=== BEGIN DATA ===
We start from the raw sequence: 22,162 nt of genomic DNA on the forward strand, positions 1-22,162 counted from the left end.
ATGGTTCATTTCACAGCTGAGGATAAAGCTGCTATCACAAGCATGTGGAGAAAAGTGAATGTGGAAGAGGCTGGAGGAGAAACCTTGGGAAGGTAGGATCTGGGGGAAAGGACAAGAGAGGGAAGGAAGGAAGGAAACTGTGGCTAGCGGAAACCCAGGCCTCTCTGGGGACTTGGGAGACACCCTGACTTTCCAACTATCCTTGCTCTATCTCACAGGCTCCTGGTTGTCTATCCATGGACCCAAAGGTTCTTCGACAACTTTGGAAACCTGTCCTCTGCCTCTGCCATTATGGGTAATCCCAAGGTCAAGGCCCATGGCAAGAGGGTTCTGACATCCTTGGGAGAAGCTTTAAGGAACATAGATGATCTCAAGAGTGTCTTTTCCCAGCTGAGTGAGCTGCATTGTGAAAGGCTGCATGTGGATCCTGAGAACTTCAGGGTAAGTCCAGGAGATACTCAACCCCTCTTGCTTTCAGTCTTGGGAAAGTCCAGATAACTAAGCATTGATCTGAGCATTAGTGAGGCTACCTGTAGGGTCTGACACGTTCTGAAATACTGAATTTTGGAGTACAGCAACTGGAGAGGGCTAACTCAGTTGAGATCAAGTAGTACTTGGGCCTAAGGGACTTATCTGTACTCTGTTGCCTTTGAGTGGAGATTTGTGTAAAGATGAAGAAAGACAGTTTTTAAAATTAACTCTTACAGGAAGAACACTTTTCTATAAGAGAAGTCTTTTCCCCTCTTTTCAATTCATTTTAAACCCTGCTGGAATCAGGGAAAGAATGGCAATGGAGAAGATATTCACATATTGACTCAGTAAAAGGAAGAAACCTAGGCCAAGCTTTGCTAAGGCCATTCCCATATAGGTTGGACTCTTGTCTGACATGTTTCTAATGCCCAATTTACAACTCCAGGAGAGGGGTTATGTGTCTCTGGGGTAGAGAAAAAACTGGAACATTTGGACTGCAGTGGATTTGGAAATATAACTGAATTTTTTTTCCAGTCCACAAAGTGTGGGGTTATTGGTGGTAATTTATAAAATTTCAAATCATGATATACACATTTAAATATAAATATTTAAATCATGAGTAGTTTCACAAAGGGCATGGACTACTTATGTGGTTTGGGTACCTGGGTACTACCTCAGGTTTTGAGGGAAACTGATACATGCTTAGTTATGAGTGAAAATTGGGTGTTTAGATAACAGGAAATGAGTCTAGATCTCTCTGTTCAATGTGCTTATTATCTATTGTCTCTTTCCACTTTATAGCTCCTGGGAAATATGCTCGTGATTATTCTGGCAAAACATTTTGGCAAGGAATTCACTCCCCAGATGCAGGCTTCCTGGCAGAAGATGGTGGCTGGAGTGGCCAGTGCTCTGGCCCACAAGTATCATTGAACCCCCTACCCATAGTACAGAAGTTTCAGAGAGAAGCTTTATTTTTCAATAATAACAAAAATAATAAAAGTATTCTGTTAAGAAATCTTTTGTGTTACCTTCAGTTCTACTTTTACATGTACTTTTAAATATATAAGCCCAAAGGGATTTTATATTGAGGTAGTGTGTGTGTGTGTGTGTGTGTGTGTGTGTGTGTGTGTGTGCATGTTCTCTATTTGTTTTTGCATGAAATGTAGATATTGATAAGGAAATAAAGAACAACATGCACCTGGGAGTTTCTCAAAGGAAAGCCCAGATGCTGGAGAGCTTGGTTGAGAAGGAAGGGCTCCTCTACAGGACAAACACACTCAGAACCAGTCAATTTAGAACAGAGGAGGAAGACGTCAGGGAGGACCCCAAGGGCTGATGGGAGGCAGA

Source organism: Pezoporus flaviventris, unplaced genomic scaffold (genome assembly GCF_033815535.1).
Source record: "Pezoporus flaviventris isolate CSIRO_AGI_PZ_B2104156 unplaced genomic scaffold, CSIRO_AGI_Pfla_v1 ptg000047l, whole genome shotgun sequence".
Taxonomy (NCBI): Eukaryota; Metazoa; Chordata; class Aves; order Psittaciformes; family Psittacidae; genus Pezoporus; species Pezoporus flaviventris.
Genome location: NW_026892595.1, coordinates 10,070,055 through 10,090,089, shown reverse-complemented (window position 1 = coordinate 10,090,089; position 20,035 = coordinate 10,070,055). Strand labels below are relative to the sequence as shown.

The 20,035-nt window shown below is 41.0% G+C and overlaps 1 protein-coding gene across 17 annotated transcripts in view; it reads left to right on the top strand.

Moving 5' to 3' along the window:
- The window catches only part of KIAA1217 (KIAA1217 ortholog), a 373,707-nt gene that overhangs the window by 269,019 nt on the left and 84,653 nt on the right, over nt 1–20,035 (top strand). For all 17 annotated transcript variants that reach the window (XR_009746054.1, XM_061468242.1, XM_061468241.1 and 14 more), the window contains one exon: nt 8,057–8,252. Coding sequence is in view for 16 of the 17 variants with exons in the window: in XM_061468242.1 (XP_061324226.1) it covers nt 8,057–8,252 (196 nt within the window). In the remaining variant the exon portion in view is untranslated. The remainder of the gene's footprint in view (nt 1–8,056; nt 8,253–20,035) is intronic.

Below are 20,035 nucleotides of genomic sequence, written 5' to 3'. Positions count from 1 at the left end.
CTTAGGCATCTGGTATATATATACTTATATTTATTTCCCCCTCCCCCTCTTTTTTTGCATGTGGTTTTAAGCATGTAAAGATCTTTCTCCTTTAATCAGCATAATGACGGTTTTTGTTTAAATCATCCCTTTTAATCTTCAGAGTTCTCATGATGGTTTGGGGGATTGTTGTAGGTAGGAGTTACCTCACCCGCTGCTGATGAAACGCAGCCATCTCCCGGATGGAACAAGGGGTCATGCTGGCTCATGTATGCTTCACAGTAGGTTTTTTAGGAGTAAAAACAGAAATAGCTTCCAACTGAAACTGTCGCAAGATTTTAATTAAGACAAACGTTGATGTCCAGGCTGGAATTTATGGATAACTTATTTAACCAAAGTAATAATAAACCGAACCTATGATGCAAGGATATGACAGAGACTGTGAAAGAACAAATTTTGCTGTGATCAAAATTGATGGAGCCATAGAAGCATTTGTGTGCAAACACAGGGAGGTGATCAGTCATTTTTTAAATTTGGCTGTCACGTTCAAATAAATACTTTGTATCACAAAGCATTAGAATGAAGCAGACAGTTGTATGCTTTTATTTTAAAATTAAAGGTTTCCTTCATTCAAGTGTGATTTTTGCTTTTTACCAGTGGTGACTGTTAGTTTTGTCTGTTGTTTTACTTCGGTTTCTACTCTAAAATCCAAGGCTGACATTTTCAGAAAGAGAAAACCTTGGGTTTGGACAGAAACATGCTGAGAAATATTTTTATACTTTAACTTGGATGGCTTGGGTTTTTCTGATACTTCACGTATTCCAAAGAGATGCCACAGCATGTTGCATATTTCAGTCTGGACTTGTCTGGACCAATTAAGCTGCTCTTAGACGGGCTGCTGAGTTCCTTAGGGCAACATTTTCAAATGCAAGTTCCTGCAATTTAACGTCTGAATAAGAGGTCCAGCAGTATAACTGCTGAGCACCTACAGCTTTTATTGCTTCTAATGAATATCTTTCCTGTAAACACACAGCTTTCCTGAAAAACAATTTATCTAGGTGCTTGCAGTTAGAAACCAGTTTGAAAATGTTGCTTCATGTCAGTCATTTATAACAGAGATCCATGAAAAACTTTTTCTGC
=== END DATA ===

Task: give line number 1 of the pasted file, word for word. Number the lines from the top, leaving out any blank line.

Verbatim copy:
We start from the raw sequence: 22,162 nt of genomic DNA on the forward strand, positions 1-22,162 counted from the left end.